Mr. Speaker, I request your co-operation to give me a few seconds at the end of my speech to table an amendment.
First, I want to congratulate the hon. member for Bas-Richelieu—Nicolet—Bécancour for presenting this motion to the House.
Earlier, a Conservative member accused the Bloc Québécois of being a separatist and sovereignist party—a fact known by all members in this House—and of having taken advantage of Queen Elizabeth's diamond jubilee to sneakily propose that the Governor General pay taxes.
In my opinion, the Bloc did not choose to do so this year. An election was held about a year ago and when the time came to introduce bills, the hon. member for Bas-Richelieu—Nicolet—Bécancour felt it would be a good idea if the only Canadian who is not paying taxes did like everyone else and began paying taxes. In fact, many parliamentarians in this House supported the idea.
Even government members—who belong to the party of the member who spoke earlier—included my colleague's suggestion in the budget, after he proposed that the Governor General pay taxes. That recommendation was followed by the government so that the Governor General would do like everyone else, like all workers in Canada and in Quebec, and began paying taxes at last. Not everyone knew that. Again, I congratulate the hon. member for presenting this motion.
At public events taking place on weekends in our ridings, many people were surprised to learn that the Governor General, in addition to holding an honorary position and collecting a good salary and a pension for life, did not pay taxes, which is totally unfair. There is no other way of putting it. That situation will be corrected in the budget.
Of course, the Conservative government did not stop there. After all, we are used to its poison pills. This time, it increased the Governor General's salary. In fact, it doubled that salary, something which a Liberal member justified a little earlier.
The former leader of the Liberal Party of Canada had also suggested increasing the Governor General’s salary because taxes would henceforth have to be paid. I know of no employer who, after having seen an employee's taxes increase even slightly, took pity on the employee and offered a salary increase.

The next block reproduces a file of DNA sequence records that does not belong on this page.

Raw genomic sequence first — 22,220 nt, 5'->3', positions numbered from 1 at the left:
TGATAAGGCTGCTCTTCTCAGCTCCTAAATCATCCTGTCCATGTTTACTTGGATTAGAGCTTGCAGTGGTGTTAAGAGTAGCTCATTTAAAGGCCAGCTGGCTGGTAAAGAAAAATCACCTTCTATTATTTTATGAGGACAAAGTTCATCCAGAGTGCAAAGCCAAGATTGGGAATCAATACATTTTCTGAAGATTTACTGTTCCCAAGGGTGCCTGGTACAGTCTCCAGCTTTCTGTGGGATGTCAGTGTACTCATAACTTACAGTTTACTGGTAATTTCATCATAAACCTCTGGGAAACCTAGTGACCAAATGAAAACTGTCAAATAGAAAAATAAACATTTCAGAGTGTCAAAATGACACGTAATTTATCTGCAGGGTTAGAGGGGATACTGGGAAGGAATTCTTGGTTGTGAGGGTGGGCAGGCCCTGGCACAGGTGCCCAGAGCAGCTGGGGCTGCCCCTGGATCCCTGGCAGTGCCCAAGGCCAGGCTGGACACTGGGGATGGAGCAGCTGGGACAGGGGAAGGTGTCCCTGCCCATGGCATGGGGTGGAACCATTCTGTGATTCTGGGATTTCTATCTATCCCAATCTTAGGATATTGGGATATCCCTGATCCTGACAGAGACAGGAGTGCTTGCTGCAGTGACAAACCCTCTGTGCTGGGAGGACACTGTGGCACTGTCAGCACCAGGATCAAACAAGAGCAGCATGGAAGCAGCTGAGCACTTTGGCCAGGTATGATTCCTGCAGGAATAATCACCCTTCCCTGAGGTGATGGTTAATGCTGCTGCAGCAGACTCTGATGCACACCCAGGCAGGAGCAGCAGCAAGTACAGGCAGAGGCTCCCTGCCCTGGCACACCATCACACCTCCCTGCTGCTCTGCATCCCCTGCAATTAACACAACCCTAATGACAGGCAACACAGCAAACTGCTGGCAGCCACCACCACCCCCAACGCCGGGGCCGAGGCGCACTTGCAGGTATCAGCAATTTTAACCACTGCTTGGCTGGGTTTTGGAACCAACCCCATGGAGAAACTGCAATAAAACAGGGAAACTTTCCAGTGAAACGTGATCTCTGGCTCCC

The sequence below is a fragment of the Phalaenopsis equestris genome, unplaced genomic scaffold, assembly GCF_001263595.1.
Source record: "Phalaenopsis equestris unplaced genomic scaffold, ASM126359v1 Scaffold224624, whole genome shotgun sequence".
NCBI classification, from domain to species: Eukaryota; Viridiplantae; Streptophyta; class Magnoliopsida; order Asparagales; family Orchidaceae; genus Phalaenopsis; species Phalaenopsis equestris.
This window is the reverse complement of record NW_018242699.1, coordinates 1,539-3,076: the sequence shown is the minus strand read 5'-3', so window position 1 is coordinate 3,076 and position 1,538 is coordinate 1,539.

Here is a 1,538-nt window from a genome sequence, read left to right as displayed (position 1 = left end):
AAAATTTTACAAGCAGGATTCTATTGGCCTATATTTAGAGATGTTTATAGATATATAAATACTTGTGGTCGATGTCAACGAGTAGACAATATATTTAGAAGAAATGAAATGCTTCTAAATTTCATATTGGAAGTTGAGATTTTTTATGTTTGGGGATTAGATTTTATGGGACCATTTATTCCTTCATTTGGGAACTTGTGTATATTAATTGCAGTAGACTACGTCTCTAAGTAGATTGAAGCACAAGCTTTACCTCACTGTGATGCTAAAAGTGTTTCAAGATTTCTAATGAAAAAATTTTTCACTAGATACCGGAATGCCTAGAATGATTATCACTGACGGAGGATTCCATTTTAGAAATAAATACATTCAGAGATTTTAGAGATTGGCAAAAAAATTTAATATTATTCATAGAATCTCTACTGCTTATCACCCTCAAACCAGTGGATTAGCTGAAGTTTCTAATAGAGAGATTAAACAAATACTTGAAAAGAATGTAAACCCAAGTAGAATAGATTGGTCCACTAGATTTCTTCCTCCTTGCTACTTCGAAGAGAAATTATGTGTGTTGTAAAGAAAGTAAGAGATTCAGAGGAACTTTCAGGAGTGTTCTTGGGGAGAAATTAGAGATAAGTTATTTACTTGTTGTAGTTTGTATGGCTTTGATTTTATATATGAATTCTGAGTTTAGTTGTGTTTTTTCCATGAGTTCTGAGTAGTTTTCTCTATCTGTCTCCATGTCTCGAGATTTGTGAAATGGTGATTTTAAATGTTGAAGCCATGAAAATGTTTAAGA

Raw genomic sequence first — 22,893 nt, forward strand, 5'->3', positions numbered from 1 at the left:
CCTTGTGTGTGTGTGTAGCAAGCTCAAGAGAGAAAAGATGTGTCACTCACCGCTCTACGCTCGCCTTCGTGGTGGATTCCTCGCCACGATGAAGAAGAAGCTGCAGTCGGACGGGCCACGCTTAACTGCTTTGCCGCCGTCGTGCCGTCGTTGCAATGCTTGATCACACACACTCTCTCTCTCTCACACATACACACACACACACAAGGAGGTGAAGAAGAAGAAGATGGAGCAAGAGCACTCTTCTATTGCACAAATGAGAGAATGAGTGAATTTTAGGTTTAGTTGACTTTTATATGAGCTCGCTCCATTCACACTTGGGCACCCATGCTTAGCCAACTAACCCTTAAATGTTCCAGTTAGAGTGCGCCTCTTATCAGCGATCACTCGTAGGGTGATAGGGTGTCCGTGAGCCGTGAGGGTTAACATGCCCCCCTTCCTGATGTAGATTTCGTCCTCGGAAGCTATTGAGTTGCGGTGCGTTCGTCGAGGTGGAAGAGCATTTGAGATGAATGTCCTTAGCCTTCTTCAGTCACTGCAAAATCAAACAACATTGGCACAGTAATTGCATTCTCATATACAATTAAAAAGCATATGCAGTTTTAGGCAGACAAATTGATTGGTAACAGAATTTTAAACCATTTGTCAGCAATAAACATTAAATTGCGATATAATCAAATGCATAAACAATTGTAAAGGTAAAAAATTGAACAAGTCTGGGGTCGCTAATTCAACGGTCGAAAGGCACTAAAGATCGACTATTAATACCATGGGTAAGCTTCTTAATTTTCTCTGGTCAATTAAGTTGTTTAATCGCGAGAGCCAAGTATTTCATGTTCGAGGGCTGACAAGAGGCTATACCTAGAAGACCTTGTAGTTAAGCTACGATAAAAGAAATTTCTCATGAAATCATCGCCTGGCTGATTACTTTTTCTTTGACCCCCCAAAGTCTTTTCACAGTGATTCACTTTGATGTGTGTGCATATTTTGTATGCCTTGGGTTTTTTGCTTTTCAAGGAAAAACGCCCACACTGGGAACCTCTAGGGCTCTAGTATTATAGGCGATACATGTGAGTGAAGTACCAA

Worse still, the government doubled the Governor General’s salary, which is completely out of line. It can in no way be considered normal to do so. To tell people in the budget that the Governor General’s salary will be taxed and then to increase that salary from $135,000 to $270,000, which few people in Canada or Quebec earn, amounts to laughing at people.
The member criticized the Bloc Québécois for having chosen this particular moment, the Queen's Diamond Jubilee, for moving such a motion. I, on the contrary, think that it is a good time to think about the fact that the monarchy is archaic. Although this is 2012, the monarchy still governs the way we live in Canada and Quebec.
The Queen is the Queen of Canada, but in my view, no one today thinks that she serves any purpose whatsoever. However, some may believe that she does. In Quebec, however, the survey was very clear. According to this survey, over 70% of people think that we should simply get rid of the monarchy—with all due respect.
The history is there. My father teaches history. I think it is obvious that at a certain time, the queens and kings had a role to play. But today, with the parliamentary system and democracy, the role performed by these people could very well be replaced—because it seems to be strictly ceremonial—by a role that could be played by Parliament. For example, the Speaker of the House of Commons could very well give assent to bills. If the Senate—which the Bloc could well do without— is still there, then the Speaker of the Senate and the Speaker of the House of Commons could give final assent to any bill democratically passed by parliamentarians elected legitimately and democratically by the people.